Bovine Respiratory Syncytial Virus Infection in McNay Farm Calves

Date
2000-01-01
Authors
Kaeberle, Merlin
Maxwell, Dennis
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Abstract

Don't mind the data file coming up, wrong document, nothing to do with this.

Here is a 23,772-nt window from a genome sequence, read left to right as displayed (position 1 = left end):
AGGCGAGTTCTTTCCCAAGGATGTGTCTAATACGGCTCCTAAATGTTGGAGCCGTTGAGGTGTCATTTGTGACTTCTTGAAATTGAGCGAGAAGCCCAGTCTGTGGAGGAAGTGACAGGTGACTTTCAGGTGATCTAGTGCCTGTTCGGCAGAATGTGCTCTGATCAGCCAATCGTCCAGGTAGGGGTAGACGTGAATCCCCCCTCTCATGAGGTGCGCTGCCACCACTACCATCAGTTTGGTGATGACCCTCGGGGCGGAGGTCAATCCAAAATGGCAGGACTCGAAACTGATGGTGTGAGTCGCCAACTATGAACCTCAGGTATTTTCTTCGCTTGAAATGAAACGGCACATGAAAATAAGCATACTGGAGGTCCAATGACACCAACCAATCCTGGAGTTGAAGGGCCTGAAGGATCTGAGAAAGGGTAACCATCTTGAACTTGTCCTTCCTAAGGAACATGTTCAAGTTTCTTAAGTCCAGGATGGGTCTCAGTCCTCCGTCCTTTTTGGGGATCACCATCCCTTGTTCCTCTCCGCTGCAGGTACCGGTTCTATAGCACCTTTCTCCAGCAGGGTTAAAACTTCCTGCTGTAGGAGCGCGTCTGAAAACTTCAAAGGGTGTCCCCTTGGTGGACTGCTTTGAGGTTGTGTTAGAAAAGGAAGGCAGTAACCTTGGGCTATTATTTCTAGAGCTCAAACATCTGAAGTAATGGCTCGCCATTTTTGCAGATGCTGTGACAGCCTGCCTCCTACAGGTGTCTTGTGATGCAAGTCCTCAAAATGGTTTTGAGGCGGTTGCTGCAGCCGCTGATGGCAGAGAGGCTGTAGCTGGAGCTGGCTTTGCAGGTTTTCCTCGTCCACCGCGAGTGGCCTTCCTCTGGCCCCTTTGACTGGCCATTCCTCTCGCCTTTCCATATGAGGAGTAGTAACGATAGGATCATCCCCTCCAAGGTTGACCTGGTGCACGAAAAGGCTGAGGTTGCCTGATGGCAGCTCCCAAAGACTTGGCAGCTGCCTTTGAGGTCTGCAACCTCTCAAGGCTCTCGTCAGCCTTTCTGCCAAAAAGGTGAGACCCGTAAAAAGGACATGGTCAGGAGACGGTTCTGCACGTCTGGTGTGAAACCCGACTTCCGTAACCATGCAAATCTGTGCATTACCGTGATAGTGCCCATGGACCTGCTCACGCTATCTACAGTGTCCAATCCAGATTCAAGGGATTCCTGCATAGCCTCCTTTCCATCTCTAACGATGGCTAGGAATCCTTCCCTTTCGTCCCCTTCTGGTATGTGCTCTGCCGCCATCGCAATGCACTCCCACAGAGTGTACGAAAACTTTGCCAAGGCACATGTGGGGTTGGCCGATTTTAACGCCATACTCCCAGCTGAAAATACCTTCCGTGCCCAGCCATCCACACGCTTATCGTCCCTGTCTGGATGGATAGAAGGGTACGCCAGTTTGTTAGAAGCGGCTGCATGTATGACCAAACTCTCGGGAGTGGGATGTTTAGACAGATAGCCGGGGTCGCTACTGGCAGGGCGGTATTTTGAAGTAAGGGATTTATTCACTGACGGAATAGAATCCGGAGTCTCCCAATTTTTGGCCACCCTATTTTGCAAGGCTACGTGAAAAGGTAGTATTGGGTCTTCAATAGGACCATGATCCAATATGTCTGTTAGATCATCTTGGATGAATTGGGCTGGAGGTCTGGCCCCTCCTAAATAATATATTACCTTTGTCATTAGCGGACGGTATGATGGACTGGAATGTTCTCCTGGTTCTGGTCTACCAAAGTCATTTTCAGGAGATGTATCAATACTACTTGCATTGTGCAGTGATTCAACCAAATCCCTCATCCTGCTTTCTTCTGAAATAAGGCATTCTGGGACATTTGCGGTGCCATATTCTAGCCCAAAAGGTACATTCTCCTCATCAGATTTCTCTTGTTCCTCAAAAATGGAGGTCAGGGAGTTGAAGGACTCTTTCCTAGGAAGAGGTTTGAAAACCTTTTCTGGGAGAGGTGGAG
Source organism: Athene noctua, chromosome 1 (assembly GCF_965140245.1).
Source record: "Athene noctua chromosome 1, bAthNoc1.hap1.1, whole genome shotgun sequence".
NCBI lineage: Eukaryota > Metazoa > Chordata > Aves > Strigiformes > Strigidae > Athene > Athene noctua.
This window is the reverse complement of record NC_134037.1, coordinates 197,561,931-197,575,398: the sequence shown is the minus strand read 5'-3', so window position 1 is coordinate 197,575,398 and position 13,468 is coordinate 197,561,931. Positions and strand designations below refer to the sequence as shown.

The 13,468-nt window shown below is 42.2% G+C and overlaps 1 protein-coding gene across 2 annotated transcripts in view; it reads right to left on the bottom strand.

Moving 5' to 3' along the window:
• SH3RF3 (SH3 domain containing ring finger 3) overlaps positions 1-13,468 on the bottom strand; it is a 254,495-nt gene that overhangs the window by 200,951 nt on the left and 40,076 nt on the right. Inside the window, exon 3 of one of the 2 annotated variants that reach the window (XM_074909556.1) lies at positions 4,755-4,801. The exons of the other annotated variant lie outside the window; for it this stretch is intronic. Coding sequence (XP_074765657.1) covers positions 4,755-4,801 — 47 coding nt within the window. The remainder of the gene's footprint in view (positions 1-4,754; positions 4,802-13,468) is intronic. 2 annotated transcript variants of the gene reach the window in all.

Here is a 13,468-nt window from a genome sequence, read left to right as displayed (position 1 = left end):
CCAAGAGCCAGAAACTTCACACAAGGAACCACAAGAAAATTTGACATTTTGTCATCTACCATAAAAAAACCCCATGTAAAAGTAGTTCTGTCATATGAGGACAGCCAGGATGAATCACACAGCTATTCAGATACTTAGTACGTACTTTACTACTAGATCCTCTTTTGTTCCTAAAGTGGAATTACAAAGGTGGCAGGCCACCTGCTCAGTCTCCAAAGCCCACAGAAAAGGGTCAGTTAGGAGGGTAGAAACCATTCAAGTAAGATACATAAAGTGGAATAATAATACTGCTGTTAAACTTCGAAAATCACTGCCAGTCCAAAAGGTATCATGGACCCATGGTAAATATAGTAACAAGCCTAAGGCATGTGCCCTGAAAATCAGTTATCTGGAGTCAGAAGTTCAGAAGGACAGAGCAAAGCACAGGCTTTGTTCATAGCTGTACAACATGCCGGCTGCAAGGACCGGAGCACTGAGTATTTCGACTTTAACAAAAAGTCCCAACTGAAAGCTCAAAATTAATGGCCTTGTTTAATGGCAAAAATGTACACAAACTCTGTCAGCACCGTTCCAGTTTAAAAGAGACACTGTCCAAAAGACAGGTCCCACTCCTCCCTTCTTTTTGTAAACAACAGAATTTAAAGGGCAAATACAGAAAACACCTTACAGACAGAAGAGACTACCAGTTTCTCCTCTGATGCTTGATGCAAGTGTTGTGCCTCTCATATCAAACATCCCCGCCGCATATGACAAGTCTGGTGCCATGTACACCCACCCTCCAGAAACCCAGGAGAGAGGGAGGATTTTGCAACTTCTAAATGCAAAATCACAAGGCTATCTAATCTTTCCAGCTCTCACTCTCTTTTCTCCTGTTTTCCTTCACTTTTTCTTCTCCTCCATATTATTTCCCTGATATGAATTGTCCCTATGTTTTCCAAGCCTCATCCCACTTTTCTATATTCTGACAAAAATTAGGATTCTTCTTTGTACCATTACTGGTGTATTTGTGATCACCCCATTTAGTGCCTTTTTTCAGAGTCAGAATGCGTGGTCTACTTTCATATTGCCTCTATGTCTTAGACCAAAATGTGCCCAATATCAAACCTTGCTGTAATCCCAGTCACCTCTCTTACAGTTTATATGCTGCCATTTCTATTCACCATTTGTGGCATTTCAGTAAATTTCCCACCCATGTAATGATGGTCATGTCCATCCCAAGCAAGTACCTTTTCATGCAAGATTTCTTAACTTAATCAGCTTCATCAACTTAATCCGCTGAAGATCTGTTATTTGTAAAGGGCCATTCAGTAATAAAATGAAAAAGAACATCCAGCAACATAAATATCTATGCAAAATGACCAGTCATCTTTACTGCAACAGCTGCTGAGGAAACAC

Clinical respiratory disease occurs almost every year in fall calves in the McNay Farm herd. Diagnostic procedures have implicated Haemophilus somnus (H. somnus) and bovine respiratory syncyial virus (BRSV) as the infectious agents primarily associated with this disease. Therefore, the 1995 calves were closely monitored after weaning and during the course of a respiratory disease. Serologic evidence indicated the involvement of the same two agents in the pathogenesis of the disease. Also, experimental evidence suggested a role for a preexisting immediate hypersensitivity to H. somnus and the development of this type of response to BRSV. We theorize that the pathogenesis of the clinical disease involved infection with H. somnus, establishment of immediate hypersensitivity in the lungs, viral infection with associated pathologic lesions, and viral exacerbation of the immediate hypersensitivity reaction with resultant clinical signs and tissue damage.

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